Toon Leong has been around since the 1930s, and it still retains its minimalist colonial appeal with wooden furniture and marble tiles covering practically every inch of the place. This Chinese coffee shop is special for two reasons: its old-school breakfast with toast, halfboiled eggs and authentic homemade coffee; and Deen Nasi Kandar, which operates at the front of the coffee shop and sells a wide range of spicy dishes.
Daily, 7am–1pm. $
Mamak Bangkok Lane Mee Goreng Seng Lee Cafe, 270 Jalan Burma, George Town.
Bangkok Lane’s Mee Mamak’s reputation in the local league of street food is indisputable, with long queues and recommendations by food blogs and television food programs. The family-run stall has been up and running for nearly eight decades and
currently, Mahboob Zakaria and his family helm the stall from Seng Lee Café. The mee goreng is the most famous of the dishes here, a stir-fried noodle dish prepared with onions, potatoes, eggs, bean sprouts and a tangy gravy of mashed sweet potato and prawn extract. We recommend paying a bit more for the addition of cuttlefish.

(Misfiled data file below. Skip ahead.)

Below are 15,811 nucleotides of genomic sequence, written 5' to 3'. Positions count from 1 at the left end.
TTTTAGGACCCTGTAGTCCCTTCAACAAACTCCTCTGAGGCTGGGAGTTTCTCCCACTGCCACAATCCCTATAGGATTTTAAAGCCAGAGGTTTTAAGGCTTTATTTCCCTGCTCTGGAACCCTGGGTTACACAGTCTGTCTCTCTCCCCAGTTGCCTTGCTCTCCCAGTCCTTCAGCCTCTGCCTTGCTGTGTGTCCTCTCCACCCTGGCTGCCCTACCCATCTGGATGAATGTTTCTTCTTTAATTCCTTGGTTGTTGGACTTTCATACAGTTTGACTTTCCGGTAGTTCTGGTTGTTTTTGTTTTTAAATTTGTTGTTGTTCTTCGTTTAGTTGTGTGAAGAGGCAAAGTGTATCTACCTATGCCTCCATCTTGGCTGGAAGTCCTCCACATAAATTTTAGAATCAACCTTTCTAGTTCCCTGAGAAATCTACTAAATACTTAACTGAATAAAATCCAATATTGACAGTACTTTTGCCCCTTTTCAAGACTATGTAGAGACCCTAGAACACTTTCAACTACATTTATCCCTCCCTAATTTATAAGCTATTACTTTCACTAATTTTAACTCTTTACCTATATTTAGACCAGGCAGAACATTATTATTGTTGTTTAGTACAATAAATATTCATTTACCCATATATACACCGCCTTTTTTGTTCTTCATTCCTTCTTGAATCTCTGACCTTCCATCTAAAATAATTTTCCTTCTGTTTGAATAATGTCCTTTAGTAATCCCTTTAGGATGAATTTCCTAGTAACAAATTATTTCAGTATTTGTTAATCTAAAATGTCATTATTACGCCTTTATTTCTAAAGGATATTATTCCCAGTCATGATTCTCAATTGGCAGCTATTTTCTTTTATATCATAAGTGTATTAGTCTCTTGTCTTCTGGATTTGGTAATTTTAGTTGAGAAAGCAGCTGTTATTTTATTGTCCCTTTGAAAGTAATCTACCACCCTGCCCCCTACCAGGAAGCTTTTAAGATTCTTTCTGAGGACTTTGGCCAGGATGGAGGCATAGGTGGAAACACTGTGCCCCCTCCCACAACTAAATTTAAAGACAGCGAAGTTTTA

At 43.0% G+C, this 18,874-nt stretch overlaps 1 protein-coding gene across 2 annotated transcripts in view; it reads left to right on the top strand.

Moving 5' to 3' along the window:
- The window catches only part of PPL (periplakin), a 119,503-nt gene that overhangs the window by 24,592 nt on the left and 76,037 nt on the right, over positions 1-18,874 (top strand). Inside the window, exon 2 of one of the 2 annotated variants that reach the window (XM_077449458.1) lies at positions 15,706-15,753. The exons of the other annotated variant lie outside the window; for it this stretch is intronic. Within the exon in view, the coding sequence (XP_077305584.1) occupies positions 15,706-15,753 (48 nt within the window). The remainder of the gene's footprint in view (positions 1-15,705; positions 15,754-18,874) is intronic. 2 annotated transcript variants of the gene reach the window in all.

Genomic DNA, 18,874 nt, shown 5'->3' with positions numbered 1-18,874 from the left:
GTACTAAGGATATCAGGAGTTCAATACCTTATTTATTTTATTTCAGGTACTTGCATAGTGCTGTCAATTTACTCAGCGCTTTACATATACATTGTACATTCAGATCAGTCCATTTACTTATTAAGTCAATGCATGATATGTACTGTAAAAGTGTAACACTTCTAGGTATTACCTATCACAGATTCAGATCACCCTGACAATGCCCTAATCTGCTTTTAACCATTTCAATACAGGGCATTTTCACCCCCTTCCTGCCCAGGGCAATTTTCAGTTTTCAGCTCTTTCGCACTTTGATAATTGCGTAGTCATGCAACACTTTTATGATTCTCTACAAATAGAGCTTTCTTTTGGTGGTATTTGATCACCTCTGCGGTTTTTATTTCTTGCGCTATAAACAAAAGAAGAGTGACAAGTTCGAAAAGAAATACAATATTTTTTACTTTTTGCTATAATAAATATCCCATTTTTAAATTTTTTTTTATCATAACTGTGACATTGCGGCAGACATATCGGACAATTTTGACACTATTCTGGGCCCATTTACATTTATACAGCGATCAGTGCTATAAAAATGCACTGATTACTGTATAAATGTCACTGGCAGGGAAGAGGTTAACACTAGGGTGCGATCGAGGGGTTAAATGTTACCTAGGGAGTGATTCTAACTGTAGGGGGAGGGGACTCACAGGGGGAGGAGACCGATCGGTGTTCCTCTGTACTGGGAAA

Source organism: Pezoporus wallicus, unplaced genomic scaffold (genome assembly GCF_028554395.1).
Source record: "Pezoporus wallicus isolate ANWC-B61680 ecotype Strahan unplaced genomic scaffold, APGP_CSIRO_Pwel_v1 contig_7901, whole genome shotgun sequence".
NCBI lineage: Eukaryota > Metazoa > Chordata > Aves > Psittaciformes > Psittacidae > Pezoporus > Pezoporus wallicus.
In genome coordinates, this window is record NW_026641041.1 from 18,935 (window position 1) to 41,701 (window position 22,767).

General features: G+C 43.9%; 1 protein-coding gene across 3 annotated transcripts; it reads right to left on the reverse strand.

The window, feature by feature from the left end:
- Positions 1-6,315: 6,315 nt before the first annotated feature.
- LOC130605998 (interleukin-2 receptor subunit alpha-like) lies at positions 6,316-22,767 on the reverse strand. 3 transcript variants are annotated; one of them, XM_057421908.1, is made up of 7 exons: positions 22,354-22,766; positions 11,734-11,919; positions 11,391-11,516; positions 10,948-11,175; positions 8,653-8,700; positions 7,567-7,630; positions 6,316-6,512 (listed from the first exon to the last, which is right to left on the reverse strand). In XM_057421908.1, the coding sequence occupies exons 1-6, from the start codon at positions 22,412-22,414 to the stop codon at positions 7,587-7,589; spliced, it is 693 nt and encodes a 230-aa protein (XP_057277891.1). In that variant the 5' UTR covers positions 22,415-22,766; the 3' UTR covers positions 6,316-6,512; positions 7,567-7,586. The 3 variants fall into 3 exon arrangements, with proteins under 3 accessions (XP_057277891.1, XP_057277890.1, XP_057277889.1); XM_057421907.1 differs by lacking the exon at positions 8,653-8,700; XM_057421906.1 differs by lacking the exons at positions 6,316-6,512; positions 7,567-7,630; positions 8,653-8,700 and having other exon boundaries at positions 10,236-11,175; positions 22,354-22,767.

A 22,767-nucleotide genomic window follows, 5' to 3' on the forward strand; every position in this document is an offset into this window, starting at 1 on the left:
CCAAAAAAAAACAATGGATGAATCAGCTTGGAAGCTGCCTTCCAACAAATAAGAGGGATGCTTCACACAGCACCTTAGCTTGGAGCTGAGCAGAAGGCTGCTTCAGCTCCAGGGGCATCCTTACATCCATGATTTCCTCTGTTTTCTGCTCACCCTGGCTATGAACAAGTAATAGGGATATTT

Tue–Sun, 8am–6.30pm. $
NEW Gerai Makanan dan Minuman Maj Lebuh Ah Quee, George Town.
There's no better place for chapatti than Maj – you'll find the cooks griddling freshly made flat breads six days a week. The atmosphere of this unassuming stall is often festive and bustling with the local breakfast crowd waiting for a piece of this Indian delicacy. We recommend dipping the bread into a plate of mutton or beef curry.
Halal. Daily, 7am–6pm. $
NEW Hameediyah Restaurant 156 & 164A Lebuh Campbell, George Town (04 262 1076).